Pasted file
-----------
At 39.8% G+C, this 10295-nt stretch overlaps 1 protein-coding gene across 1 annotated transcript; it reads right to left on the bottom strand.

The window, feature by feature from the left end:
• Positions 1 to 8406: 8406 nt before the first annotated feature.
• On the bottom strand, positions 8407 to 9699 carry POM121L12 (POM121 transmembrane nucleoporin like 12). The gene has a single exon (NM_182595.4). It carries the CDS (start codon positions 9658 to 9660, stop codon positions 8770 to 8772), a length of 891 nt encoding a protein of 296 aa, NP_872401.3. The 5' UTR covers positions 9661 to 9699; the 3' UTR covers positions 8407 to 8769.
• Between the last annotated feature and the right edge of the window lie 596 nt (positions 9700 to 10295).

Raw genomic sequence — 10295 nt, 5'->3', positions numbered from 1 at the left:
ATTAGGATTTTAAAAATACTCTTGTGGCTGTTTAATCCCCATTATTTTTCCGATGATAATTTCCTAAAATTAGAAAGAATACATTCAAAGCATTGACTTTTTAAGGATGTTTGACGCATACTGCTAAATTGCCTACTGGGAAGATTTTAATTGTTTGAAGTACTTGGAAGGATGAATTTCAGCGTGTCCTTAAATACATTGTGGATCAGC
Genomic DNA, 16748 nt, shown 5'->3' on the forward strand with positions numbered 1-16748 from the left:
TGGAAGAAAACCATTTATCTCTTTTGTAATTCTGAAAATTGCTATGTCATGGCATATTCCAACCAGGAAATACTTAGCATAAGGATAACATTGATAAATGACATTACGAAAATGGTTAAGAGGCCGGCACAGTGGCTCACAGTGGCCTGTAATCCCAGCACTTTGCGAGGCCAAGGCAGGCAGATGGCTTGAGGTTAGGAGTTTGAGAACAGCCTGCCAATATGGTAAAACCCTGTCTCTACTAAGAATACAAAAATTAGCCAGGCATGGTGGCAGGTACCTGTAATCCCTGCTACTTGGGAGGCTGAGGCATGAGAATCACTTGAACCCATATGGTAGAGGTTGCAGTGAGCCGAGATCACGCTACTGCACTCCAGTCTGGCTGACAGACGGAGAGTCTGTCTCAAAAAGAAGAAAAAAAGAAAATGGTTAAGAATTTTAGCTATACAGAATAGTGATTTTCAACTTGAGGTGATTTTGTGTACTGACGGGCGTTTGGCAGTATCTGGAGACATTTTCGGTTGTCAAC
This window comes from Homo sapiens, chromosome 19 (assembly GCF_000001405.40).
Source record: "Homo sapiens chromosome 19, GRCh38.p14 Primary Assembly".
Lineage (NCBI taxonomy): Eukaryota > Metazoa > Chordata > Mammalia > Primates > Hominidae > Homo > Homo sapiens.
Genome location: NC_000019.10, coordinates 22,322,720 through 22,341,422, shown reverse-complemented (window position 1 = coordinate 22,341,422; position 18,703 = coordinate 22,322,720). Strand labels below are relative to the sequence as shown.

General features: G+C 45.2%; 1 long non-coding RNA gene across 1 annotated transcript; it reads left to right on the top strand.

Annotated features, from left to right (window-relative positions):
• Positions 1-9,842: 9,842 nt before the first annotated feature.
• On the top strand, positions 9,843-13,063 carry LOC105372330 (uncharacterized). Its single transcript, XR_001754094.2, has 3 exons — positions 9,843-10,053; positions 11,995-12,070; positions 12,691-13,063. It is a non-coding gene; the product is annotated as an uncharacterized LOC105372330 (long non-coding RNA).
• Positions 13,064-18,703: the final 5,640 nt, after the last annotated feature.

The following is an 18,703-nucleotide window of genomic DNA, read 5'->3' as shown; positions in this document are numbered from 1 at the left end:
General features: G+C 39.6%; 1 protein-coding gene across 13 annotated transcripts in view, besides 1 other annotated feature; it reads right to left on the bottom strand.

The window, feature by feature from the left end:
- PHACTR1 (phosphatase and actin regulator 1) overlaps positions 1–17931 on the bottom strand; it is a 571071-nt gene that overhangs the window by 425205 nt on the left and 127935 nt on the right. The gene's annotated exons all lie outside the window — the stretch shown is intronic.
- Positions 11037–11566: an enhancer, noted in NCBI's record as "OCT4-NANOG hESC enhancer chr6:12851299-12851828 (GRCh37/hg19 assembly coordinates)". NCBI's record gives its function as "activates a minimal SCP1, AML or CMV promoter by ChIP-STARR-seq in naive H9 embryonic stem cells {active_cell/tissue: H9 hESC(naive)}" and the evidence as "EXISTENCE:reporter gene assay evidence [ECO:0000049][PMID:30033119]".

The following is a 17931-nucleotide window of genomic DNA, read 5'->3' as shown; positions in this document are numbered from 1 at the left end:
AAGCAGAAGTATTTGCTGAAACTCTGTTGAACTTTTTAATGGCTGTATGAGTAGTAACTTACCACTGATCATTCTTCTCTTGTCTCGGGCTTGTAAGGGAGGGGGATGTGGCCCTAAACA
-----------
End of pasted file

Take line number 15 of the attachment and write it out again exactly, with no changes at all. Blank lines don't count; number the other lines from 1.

Annotated features, from left to right (window-relative positions):